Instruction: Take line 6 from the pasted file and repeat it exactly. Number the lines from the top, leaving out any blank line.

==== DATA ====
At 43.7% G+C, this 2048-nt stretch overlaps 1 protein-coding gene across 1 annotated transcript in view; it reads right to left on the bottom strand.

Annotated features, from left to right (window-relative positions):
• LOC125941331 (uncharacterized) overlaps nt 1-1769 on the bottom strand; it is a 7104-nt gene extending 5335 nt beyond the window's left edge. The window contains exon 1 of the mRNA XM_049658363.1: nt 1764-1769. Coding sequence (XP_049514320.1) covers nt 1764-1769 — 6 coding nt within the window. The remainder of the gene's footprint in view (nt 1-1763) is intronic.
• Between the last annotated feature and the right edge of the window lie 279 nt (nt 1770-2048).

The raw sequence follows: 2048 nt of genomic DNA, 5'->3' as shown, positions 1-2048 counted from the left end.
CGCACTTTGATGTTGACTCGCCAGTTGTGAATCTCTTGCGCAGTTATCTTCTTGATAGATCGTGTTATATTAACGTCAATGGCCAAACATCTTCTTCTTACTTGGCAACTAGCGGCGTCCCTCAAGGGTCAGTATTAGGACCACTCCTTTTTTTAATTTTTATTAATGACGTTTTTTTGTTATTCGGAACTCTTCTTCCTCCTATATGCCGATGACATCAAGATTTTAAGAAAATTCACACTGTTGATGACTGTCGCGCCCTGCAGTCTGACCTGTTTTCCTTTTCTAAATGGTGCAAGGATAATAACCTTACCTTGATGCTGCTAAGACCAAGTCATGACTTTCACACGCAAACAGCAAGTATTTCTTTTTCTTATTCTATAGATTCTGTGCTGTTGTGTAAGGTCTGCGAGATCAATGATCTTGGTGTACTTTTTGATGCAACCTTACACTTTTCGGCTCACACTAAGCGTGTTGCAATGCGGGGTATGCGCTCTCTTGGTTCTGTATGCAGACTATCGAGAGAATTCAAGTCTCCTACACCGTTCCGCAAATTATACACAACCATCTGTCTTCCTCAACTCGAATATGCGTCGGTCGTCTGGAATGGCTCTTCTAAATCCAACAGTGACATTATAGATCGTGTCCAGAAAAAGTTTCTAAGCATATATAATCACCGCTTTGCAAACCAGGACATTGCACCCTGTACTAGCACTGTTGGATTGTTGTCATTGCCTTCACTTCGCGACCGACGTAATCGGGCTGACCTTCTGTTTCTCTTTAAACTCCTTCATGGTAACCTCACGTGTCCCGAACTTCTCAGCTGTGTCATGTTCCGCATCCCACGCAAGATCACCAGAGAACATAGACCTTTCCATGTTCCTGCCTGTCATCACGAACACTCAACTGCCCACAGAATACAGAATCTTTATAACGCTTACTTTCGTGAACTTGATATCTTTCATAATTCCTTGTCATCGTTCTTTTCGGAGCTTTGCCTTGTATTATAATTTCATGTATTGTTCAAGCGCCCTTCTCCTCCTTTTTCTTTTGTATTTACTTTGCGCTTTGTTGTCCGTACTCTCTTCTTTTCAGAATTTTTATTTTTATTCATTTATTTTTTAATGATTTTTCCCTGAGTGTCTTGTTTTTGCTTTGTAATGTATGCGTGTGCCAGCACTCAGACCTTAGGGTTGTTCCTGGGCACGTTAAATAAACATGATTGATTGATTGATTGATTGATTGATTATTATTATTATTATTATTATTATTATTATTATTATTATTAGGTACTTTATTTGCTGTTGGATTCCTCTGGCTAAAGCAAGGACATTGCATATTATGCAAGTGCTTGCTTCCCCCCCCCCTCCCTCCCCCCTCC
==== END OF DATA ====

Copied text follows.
CGCACTTTGATGTTGACTCGCCAGTTGTGAATCTCTTGCGCAGTTATCTTCTTGATAGATCGTGTTATATTAACGTCAATGGCCAAACATCTTCTTCTTACTTGGCAACTAGCGGCGTCCCTCAAGGGTCAGTATTAGGACCACTCCTTTTTTTAATTTTTATTAATGACGTTTTTTTGTTATTCGGAACTCTTCTTCCTCCTATATGCCGATGACATCAAGATTTTAAGAAAATTCACACTGTTGATGACTGTCGCGCCCTGCAGTCTGACCTGTTTTCCTTTTCTAAATGGTGCAAGGATAATAACCTTACCTTGATGCTGCTAAGACCAAGTCATGACTTTCACACGCAAACAGCAAGTATTTCTTTTTCTTATTCTATAGATTCTGTGCTGTTGTGTAAGGTCTGCGAGATCAATGATCTTGGTGTACTTTTTGATGCAACCTTACACTTTTCGGCTCACACTAAGCGTGTTGCAATGCGGGGTATGCGCTCTCTTGGTTCTGTATGCAGACTATCGAGAGAATTCAAGTCTCCTACACCGTTCCGCAAATTATACACAACCATCTGTCTTCCTCAACTCGAATATGCGTCGGTCGTCTGGAATGGCTCTTCTAAATCCAACAGTGACATTATAGATCGTGTCCAGAAAAAGTTTCTAAGCATATATAATCACCGCTTTGCAAACCAGGACATTGCACCCTGTACTAGCACTGTTGGATTGTTGTCATTGCCTTCACTTCGCGACCGACGTAATCGGGCTGACCTTCTGTTTCTCTTTAAACTCCTTCATGGTAACCTCACGTGTCCCGAACTTCTCAGCTGTGTCATGTTCCGCATCCCACGCAAGATCACCAGAGAACATAGACCTTTCCATGTTCCTGCCTGTCATCACGAACACTCAACTGCCCACAGAATACAGAATCTTTATAACGCTTACTTTCGTGAACTTGATATCTTTCATAATTCCTTGTCATCGTTCTTTTCGGAGCTTTGCCTTGTATTATAATTTCATGTATTGTTCAAGCGCCCTTCTCCTCCTTTTTCTTTTGTATTTACTTTGCGCTTTGTTGTCCGTACTCTCTTCTTTTCAGAATTTTTATTTTTATTCATTTATTTTTTAATGATTTTTCCCTGAGTGTCTTGTTTTTGCTTTGTAATGTATGCGTGTGCCAGCACTCAGACCTTAGGGTTGTTCCTGGGCACGTTAAATAAACATGATTGATTGATTGATTGATTGATTGATTATTATTATTATTATTATTATTATTATTATTATTATTATTAGGTACTTTATTTGCTGTTGGATTCCTCTGGCTAAAGCAAGGACATTGCATATTATGCAAGTGCTTGCTTCCCCCCCCCCTCCCTCCCCCCTCC